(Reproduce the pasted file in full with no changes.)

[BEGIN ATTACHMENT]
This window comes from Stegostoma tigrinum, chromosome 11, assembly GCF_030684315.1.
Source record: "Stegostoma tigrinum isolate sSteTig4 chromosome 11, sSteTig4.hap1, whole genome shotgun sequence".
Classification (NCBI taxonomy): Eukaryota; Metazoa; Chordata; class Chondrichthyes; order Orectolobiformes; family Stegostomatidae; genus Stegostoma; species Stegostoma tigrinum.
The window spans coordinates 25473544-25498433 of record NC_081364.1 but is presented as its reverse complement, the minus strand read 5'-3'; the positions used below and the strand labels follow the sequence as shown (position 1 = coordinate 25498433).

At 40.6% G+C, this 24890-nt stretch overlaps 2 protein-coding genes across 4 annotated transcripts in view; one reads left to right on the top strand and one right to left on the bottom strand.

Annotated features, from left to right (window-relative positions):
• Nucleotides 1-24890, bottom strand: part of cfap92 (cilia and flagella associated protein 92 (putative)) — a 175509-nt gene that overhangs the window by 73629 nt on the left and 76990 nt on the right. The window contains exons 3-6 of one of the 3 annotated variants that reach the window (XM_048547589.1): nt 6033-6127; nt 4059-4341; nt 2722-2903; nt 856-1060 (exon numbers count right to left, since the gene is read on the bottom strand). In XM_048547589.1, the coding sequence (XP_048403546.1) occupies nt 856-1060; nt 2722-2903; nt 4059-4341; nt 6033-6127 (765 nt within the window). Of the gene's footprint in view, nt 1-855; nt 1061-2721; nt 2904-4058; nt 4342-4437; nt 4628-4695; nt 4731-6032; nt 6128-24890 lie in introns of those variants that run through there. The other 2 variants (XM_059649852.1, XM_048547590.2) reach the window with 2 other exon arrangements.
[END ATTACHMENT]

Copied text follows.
This window comes from Stegostoma tigrinum, chromosome 11, assembly GCF_030684315.1.
Source record: "Stegostoma tigrinum isolate sSteTig4 chromosome 11, sSteTig4.hap1, whole genome shotgun sequence".
Classification (NCBI taxonomy): Eukaryota; Metazoa; Chordata; class Chondrichthyes; order Orectolobiformes; family Stegostomatidae; genus Stegostoma; species Stegostoma tigrinum.
The window spans coordinates 25473544-25498433 of record NC_081364.1 but is presented as its reverse complement, the minus strand read 5'-3'; the positions used below and the strand labels follow the sequence as shown (position 1 = coordinate 25498433).

At 40.6% G+C, this 24890-nt stretch overlaps 2 protein-coding genes across 4 annotated transcripts in view; one reads left to right on the top strand and one right to left on the bottom strand.

Annotated features, from left to right (window-relative positions):
• Nucleotides 1-24890, bottom strand: part of cfap92 (cilia and flagella associated protein 92 (putative)) — a 175509-nt gene that overhangs the window by 73629 nt on the left and 76990 nt on the right. The window contains exons 3-6 of one of the 3 annotated variants that reach the window (XM_048547589.1): nt 6033-6127; nt 4059-4341; nt 2722-2903; nt 856-1060 (exon numbers count right to left, since the gene is read on the bottom strand). In XM_048547589.1, the coding sequence (XP_048403546.1) occupies nt 856-1060; nt 2722-2903; nt 4059-4341; nt 6033-6127 (765 nt within the window). Of the gene's footprint in view, nt 1-855; nt 1061-2721; nt 2904-4058; nt 4342-4437; nt 4628-4695; nt 4731-6032; nt 6128-24890 lie in introns of those variants that run through there. The other 2 variants (XM_059649852.1, XM_048547590.2) reach the window with 2 other exon arrangements.